2023 on track to become hottest year on record, says EU climate service

2023 On Track To Become Hottest Year On Record, Says Eu Climate Service
Scientists said climate change and the El Nino weather pattern have fuelled recent record-breaking temperatures. Photo: PA Images
Share this article

This year is on track to become the hottest on record, with the global mean temperature to date this year 0.52 degrees higher than average, the European Union's Copernicus Climate Change Service has said.

Scientists have said climate change combined with the emergence this year of the El Nino weather pattern, which warms surface waters in the eastern and central Pacific Ocean, have fuelled recent record-breaking temperatures.


"The unprecedented temperatures for the time of year observed in September - following a record summer - have broken records by an extraordinary amount. This extreme month has pushed 2023 into the dubious honour of first place - on track to be the warmest year and around 1.4 degrees above preindustrial average temperatures,” Samantha Burgess, Copernicus' deputy director said in a statement.

The global temperature for January to September is also 1.4 degree higher than the preindustrial average (from the years 1850 to 1900), the institute added, as climate change pushes global temperatures to new records and short-term weather patterns also drive temperature movements.

Last month was the warmest September on record globally, 0.93 degrees above the average temperature for the same month in 1991-2020, and the global temperature of the month was the most atypical warm month of any year in the ERA5 dataset, which dates back to 1940.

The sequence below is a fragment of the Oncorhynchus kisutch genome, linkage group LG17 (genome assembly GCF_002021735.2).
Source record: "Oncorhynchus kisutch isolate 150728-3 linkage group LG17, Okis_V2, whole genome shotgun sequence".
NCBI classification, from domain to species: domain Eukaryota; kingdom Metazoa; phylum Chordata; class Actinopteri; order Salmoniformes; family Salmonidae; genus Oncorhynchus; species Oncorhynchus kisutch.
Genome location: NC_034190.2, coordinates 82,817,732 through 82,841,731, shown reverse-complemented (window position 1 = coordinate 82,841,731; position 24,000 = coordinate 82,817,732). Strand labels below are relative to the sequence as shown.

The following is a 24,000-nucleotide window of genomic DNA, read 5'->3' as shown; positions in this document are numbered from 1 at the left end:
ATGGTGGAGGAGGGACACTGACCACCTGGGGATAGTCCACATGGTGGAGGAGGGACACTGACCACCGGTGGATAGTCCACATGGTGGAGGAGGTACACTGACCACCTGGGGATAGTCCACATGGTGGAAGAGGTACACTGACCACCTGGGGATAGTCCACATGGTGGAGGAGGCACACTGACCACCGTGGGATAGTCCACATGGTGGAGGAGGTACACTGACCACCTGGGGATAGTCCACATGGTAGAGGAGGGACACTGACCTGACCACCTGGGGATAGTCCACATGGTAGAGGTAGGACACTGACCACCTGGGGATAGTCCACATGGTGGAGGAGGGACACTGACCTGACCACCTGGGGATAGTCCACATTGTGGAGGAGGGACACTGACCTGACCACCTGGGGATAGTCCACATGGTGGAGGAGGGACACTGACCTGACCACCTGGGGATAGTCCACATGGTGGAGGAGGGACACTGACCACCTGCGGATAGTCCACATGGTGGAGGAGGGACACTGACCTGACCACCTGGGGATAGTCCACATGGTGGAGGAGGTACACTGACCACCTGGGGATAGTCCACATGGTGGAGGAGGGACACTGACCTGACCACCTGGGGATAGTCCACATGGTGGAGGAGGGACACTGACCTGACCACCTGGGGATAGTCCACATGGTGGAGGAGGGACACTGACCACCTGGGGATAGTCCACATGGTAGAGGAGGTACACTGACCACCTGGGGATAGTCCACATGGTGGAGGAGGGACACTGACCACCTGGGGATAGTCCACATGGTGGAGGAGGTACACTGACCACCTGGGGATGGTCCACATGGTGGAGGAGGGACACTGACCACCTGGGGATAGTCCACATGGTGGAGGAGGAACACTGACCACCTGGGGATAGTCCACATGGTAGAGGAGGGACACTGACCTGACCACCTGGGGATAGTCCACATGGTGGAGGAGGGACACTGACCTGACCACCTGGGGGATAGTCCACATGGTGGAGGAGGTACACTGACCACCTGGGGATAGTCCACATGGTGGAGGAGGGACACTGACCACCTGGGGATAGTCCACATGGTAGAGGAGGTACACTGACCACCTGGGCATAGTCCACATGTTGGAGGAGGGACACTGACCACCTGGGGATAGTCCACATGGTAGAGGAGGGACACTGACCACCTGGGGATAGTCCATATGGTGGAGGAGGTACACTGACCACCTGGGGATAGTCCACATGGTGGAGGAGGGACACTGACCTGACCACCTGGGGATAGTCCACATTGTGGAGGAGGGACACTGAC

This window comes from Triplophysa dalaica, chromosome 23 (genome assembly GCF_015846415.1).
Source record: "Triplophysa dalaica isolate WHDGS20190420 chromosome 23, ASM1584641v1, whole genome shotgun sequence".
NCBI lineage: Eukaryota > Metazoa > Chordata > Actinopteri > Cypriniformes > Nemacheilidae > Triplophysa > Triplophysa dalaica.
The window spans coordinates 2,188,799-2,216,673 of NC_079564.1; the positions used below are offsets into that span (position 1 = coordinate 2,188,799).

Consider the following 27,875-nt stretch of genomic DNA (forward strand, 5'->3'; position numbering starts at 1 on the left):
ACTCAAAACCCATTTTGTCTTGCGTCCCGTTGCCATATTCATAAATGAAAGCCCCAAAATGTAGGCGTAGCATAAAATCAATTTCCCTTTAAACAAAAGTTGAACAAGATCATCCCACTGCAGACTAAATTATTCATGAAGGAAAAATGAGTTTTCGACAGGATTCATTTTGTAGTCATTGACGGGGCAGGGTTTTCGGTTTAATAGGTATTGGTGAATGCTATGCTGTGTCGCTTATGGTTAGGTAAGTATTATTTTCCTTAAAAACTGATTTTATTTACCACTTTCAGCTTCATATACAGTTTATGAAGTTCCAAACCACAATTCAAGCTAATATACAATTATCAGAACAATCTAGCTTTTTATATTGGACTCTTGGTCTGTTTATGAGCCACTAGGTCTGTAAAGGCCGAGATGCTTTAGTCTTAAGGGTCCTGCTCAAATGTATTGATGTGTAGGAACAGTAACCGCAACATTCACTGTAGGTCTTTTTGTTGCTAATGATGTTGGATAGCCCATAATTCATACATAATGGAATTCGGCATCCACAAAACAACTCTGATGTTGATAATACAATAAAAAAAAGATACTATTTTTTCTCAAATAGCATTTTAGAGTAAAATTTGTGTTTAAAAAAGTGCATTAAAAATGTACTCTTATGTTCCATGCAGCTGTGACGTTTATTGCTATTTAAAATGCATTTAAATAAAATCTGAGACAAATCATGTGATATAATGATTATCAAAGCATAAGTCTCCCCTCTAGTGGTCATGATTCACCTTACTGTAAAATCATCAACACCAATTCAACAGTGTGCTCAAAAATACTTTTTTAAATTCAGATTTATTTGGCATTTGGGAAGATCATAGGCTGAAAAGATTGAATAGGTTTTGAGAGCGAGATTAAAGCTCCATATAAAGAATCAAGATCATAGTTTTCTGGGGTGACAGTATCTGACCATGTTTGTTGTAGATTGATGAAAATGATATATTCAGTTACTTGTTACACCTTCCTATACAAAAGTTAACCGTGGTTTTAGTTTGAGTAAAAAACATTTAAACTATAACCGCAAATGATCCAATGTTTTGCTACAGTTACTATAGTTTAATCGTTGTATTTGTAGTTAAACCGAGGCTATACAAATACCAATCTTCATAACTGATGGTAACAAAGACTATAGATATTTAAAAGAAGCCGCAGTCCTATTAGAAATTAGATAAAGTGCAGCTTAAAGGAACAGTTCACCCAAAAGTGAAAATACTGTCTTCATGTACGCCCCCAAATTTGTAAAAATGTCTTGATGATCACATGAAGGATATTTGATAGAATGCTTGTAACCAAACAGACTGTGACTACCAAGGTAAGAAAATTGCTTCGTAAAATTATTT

“Two months out from COP28, the sense of urgency for ambitious climate action has never been more critical,” Burgess said, referring to the United Nations Climate Change Conference.


Last year was not a record, though the world was 1.2 degrees warmer than pre-industrial times. The previous record belonged to 2016 and 2020 when temperatures were an average of 1.25 degrees higher.

"What is especially worrying is that the warming El Niño event is still developing, and so we can expect these record-breaking temperatures to continue for months, with cascading impacts on our environment and society," World Meteorological Organisation secretary-general Petteri Taalas said, referring to the climate phenomenon that drives extreme heat.

The average sea surface temperature for September over 60°S–60°N reached 20.92 degrees, which is the highest on record for September and the second highest across all months, behind August 2023, Copernicus said.

The body's analysis is based on billions of measurements from satellites, ships, aircraft and weather stations.

Antarctic sea ice extent remained at a record low level for the time of year, while the Arctic Sea ice extent is 18 per cent below average. -Reuters

Read More

Message submitting... Thank you for waiting.

Want us to email you top stories each lunch time?

Download our Apps
© BreakingNews.ie 2024, developed by Square1 and powered by PublisherPlus.com